100,000 acres of Sumatran rainforest to be protected in Indonesia by a new type of zoning, which will generate sustainable revenue from non-timber forest products.
Indonesia has one of the highest rates of deforestation of any country in the world. According to Global Forest Watch, the country lost 16.88 million hectares of rainforest between 2001 and 2013, a chunk of forest nearly the size of France.
Deforestation is not only a serious problem for global climate change, but it’s also a problem for the communities of people who make the forests their home. The same goes for animals, and many of the species found in the Sumatran rainforest of Indonesia are increasingly threatened with extinction.
But yesterday, WWF and a handful of partners announced some good news. The government of Indonesia has granted conservationists a 100,000-acre concession of forest in Bukit Tigapuluh, also called Thirty Hills, for the purpose of ecosystem restoration. The announcement effectively expands the protected area of Bukit Tigapuluh National Park by 25 percent. Part of the concession had previously been granted to a logging company, which has since abandoned the site. Although some of the forest is degraded from logging activities, logging has not occurred there for many years and much of the forest remains intact.
The project has also gotten some big-name endorsement and funding from the Leonardo DiCaprio Foundation. “I am honored that my Foundation was a part of this effort,” the actor said in a press release.
But the new concession isn’t going to be managed like a national park. Instead, WWF, the Frankfurt Zoological Society and The Orangutan Project have set up a commercial company that will work with indigenous forest groups to harvest products from the forest without damaging it. These non-timber products include rubber, honey and rattan.
“This is a whole new approach,” said Jan Vertefeuille, Head of Campaigns for WWF, in an interview with TreeHugger. “We’re seeing it as a new model of innovative financing married with traditional conservation.” She explained that the revenue from forest products will help with the restoration process as well as help protect it.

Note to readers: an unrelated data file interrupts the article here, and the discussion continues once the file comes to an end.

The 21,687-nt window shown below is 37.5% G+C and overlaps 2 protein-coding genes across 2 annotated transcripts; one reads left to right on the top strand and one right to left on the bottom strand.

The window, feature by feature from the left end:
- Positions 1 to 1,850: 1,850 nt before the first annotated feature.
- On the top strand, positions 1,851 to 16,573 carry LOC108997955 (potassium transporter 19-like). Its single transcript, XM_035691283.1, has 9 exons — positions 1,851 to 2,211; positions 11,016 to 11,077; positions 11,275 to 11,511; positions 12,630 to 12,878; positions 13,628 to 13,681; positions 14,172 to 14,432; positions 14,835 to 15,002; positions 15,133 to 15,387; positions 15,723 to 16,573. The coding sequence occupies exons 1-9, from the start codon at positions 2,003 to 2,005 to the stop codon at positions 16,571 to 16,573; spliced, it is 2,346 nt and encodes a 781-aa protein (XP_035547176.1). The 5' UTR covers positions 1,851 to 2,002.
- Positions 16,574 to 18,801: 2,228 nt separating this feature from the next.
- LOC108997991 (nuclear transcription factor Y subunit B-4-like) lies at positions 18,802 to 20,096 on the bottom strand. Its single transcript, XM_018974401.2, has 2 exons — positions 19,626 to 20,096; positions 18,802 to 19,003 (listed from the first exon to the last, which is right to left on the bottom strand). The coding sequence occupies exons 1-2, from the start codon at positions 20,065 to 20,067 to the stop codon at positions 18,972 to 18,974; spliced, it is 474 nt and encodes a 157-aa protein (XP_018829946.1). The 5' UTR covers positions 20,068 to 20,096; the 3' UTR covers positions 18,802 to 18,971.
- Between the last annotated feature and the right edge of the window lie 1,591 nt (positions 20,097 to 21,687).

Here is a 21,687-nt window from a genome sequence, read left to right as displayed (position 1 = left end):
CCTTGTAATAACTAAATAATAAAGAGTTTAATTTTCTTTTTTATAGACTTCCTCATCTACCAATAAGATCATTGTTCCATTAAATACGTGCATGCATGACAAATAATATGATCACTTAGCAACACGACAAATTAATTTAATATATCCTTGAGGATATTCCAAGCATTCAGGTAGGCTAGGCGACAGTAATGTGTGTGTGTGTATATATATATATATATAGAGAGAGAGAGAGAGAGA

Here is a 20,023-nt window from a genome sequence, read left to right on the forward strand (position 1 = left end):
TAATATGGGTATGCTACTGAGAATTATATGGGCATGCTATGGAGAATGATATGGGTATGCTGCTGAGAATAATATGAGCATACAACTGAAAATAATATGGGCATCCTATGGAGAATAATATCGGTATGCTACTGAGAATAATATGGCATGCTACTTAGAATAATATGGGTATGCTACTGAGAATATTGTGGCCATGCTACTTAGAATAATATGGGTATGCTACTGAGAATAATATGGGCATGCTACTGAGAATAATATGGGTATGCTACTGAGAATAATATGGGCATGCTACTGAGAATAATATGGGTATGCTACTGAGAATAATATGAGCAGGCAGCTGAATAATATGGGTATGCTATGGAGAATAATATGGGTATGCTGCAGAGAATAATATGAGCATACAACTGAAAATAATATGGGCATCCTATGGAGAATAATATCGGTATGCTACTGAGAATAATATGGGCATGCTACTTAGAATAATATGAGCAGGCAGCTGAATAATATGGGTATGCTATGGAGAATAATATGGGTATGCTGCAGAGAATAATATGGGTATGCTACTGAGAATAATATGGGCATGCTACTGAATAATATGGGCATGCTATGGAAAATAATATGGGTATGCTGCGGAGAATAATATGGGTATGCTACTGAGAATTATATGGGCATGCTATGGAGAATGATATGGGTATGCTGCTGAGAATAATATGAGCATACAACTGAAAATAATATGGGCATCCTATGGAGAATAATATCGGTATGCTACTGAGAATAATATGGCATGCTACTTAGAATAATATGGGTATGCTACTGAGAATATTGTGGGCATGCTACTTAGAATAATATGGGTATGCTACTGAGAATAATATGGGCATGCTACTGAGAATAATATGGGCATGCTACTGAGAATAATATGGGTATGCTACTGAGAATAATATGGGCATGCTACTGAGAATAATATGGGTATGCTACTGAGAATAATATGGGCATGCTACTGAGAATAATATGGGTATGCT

“Working very closely with the local communities is key to this, we see them as equal partners,” said Vertefeuille. There are two indigenous forest-dwelling tribes who live in this forest: the Oramg Rumba, a nomadic tribe, and the Talang Mamak, a group that lives in forest villages.
Although these tribes have been marginalized by commercial concessions in the past, working with forest peoples is a smart conservation strategy. Considerable research has shown that forest communities who have land tenure can in fact be more effective at preventing deforestation than other types of management plans. “We very much want to make sure that their land tenure is understood, and we’ve been mapping the concession to understand what parts of the forest are most important to them,” said Vertefeuille.
WWF has already created a partnership with Michelin tires, which operates a nearby rubber concession, and the local groups. Vertefeuille explains that natural rubber can be harvested without harming the trees or the surrounding forest, much like shade-grown coffee. Michelin has not only committed to purchasing this rubber, but also to helping the communities improve their tree-tapping techniques, so that they can sell a higher quality product and increase their revenue.
The announcement is also good news for critically endangered Sumatran tigers and elephants, two species that have suffered from habitat loss. Thirty Hills is also home to the only project in the world that has successfully reintroduced Sumatran orangutans back into the wild after they have been rescued from the illegal pet trade.
“Between the tigers, the orangutans and the elephants there it is quite a spectacular rainforest,” said Vertefeuille.